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What is Quantization Noise and how to use it to calculate the Signal-Noise Ratio (SNR) of a digital representation?

Updated on December 12, 2012
ADC transfer function and its quantization error
ADC transfer function and its quantization error

What is Quantization Noise?

When an Analog-Digital Converter (ADC) converts a continuous signal into a discrete digital representation, the transfer function is sort of a staircase. For each output code, there is a range of input values that produces the same output. That range is called quantum (Q) and is equivalent to the Least Significant Bit (LSB). Q can be calculated by dividing the range of the ADC by the number of steps in the staircase.

(1) Q = V_ref / 2^N.

In the above equation, N is the number of bits of the ADC and the input range can be somewhere between 0 and V_ref.

The difference between input and output is named the quantization error. Therefore, the quantization error can be between -1/2Q and +1/2Q.

This error can be considered a quantization noise with RMS:

(2) v_qn = Q/sqrt(12)

What is the frequency spectrum of the quantization noise?

We know the quantization noise power is v_qn^2, now where will it be concentrated or stretched in the frequency domain? The quantization error causes harmonics in the signal that go well above the Nyquist frequency. Through the sampling aspect of an ADC, those harmonics are folded to the Nyquist band, forcing the whole noise power into the Nyquist band and with an approximately white spectrum (similarly dispersed across all frequencies in the band). Particular converters work explicitly in oversampling (sampling much above the Nyquist frequency) to widen the noise over a wider band and then filter it digitally. Therefore, noise power can be lowered.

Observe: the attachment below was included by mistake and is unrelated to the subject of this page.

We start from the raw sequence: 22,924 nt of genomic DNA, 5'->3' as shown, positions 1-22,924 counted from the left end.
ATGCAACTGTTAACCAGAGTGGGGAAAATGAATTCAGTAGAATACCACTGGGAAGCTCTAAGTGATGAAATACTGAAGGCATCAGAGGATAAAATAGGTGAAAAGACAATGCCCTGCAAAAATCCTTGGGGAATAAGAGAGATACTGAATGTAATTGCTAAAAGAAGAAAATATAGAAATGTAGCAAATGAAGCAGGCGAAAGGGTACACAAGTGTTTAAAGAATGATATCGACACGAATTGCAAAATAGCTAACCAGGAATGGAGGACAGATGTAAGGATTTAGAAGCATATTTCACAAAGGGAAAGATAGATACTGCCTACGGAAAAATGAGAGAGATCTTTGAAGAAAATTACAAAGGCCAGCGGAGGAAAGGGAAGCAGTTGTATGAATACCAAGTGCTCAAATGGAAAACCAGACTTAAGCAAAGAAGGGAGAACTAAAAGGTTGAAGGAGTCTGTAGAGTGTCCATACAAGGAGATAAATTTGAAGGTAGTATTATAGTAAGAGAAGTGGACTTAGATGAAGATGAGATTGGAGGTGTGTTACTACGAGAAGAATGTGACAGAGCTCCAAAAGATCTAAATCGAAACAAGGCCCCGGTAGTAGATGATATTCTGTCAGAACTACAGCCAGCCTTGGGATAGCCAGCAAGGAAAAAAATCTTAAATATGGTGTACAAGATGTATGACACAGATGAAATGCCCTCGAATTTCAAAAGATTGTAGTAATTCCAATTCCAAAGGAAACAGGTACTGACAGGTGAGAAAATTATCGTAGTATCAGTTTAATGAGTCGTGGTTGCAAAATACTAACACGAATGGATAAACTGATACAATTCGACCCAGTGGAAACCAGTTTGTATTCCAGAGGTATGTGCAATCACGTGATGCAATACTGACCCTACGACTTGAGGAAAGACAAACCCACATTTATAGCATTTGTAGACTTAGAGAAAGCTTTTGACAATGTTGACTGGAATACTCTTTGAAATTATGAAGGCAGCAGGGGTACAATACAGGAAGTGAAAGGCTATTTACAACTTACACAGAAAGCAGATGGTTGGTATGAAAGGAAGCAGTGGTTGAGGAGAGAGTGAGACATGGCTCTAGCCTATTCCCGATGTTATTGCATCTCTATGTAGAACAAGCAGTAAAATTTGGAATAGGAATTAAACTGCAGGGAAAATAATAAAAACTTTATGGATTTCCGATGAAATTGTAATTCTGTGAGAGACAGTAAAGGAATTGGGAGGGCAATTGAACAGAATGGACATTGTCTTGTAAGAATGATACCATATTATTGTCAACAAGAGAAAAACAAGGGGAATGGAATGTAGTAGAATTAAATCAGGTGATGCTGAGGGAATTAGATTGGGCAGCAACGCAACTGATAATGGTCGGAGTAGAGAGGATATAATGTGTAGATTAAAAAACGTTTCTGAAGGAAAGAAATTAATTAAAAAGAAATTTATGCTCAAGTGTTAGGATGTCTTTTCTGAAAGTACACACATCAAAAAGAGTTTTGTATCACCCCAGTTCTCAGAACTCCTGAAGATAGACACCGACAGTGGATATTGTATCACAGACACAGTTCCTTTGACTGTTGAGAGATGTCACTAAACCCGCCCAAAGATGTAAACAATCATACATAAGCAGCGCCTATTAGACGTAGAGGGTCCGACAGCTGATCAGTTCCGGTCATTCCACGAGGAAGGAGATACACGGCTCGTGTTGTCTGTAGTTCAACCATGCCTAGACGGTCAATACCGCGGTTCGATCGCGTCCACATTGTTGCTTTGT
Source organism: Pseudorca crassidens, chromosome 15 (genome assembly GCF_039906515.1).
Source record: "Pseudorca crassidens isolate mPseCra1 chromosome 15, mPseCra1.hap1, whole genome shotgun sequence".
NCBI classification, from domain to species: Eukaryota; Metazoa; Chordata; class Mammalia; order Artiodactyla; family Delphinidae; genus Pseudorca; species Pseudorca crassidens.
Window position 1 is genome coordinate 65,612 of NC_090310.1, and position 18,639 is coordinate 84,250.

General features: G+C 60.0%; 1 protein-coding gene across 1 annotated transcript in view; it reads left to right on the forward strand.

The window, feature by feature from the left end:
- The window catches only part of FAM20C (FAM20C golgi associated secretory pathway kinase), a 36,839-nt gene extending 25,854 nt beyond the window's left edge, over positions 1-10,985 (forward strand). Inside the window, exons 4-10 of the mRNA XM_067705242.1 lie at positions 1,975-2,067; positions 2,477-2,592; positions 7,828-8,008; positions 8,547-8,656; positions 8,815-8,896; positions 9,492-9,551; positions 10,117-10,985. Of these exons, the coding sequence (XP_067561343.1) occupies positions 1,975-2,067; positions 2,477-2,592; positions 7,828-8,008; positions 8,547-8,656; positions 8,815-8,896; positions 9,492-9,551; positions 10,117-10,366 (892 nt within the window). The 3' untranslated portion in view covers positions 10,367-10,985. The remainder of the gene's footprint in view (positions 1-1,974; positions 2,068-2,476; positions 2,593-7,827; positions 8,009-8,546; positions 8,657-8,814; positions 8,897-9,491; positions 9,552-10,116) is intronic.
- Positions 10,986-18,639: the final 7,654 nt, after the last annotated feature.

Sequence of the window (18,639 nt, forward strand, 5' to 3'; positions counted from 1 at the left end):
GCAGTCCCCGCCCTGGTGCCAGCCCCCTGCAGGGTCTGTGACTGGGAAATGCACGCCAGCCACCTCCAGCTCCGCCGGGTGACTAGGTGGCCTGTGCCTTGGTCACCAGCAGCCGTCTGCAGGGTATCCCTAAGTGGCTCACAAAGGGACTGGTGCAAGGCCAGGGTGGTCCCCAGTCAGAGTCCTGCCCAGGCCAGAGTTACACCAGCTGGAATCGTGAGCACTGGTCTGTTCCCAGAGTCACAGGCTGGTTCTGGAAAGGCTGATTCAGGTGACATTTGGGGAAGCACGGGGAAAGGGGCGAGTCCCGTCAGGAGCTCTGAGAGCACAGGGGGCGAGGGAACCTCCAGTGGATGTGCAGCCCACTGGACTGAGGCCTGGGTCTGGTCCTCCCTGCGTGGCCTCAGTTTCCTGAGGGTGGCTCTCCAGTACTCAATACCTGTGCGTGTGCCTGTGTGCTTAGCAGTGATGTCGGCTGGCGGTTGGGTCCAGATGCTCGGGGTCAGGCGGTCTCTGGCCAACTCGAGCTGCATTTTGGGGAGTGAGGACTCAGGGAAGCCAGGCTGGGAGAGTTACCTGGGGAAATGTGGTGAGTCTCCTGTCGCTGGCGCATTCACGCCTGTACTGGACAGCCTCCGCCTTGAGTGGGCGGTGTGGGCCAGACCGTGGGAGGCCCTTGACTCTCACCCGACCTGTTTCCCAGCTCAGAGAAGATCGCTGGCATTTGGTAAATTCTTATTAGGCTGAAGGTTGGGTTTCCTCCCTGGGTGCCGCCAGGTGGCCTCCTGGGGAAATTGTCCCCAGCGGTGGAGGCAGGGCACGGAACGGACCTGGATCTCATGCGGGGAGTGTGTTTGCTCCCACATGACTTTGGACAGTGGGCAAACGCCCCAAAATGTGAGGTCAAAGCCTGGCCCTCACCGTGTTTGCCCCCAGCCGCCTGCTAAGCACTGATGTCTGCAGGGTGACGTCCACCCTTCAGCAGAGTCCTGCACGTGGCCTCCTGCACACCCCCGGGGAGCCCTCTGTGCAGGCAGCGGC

How can the Signal-Noise Ratio (SNR) refer to the amount of bits in the digital representation?

Taking an input sinusoidal with peak-to-peak amplitude V_ref, at which V_ref is the reference voltage of an N-bit ADC (therefore, occupying the full-scale of the ADC), its RMS value is

(3) V_rms = 2^N Q / (2*sqrt(2))

To determine the Signal-Noise Ratio, we divide the RMS of the input signal V_rms by the RMS of the quantization noise v_qn:

(4) SNR = 20log(V_rms / v_qn)

Modifying equations (2) and (3) into (4) will lead to

SNR = 6.02N + 1.76 (dB)

For that matter, the formula:

SNR = 6.02N + 1.76 (dB)

generalizes to any other system with a digital representation. Hence, a microprocessor which represents values with N bits would have a SNR defined by the above formula.


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